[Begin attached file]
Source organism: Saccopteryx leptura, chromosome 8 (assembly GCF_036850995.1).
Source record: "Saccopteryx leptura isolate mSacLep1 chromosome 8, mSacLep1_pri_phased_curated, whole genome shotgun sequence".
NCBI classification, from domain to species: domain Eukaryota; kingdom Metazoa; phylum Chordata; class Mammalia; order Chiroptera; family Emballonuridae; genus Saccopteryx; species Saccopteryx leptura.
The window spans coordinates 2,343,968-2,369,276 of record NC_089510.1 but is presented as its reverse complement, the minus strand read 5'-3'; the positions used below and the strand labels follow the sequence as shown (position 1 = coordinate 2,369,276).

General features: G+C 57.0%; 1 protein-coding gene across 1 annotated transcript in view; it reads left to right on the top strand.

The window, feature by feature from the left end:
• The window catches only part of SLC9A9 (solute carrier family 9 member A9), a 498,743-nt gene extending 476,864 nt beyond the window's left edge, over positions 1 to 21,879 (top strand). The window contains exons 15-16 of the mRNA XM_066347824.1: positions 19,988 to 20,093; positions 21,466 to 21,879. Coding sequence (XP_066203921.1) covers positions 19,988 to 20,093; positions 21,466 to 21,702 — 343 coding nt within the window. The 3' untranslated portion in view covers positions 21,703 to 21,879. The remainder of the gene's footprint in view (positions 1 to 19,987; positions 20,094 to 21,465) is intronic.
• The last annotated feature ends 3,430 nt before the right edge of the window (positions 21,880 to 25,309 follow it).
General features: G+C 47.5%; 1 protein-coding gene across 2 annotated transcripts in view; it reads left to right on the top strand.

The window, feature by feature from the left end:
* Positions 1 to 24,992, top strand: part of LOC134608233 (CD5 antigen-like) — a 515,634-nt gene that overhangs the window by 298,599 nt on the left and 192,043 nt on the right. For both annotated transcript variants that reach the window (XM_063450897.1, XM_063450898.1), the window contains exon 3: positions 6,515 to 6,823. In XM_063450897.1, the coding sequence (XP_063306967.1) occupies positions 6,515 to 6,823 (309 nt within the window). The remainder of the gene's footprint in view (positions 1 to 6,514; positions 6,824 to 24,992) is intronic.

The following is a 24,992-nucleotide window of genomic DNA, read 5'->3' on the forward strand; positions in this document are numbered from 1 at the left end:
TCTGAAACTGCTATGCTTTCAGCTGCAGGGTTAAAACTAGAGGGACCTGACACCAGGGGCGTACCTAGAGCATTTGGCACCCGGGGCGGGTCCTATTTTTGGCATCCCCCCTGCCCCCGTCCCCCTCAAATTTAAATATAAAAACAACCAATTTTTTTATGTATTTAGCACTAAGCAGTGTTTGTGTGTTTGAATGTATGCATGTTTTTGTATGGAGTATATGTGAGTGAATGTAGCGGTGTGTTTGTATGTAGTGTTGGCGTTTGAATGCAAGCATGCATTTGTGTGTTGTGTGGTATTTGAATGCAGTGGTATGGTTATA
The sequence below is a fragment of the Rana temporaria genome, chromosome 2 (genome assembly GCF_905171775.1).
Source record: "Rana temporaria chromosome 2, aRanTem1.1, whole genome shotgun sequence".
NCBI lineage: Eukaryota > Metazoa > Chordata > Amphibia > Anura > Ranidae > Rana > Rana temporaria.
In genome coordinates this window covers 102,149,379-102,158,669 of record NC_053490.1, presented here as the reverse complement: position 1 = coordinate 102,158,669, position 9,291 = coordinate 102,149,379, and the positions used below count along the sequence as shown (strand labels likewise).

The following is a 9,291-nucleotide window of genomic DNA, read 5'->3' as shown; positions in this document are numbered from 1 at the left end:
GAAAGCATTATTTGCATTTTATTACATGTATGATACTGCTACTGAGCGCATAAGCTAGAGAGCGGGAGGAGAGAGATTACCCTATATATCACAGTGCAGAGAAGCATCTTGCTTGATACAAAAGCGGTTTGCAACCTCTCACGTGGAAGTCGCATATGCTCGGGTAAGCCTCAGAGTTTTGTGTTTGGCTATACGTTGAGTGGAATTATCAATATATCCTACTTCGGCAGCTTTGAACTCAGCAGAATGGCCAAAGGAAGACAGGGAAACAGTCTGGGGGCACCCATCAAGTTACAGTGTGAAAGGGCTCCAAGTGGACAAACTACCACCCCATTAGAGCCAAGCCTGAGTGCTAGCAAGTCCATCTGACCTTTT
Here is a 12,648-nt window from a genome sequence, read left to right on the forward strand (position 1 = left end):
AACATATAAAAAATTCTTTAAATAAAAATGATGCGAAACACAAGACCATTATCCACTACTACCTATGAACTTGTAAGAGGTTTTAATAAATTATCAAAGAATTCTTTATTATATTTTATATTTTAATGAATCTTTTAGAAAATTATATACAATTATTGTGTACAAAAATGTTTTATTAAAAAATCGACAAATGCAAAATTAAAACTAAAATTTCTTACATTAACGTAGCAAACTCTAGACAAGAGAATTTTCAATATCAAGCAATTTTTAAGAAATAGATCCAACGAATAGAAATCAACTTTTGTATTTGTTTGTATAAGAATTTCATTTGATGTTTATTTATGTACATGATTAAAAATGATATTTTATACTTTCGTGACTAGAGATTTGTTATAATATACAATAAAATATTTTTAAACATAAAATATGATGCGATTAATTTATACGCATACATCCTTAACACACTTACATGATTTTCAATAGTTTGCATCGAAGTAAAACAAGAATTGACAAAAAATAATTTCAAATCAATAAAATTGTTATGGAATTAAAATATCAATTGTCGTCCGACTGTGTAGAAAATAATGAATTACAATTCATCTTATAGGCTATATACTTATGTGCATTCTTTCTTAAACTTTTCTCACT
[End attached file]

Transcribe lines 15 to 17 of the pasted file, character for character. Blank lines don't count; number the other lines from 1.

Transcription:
Source record: "Rana temporaria chromosome 2, aRanTem1.1, whole genome shotgun sequence".
NCBI lineage: Eukaryota > Metazoa > Chordata > Amphibia > Anura > Ranidae > Rana > Rana temporaria.
In genome coordinates this window covers 102,149,379-102,158,669 of record NC_053490.1, presented here as the reverse complement: position 1 = coordinate 102,158,669, position 9,291 = coordinate 102,149,379, and the positions used below count along the sequence as shown (strand labels likewise).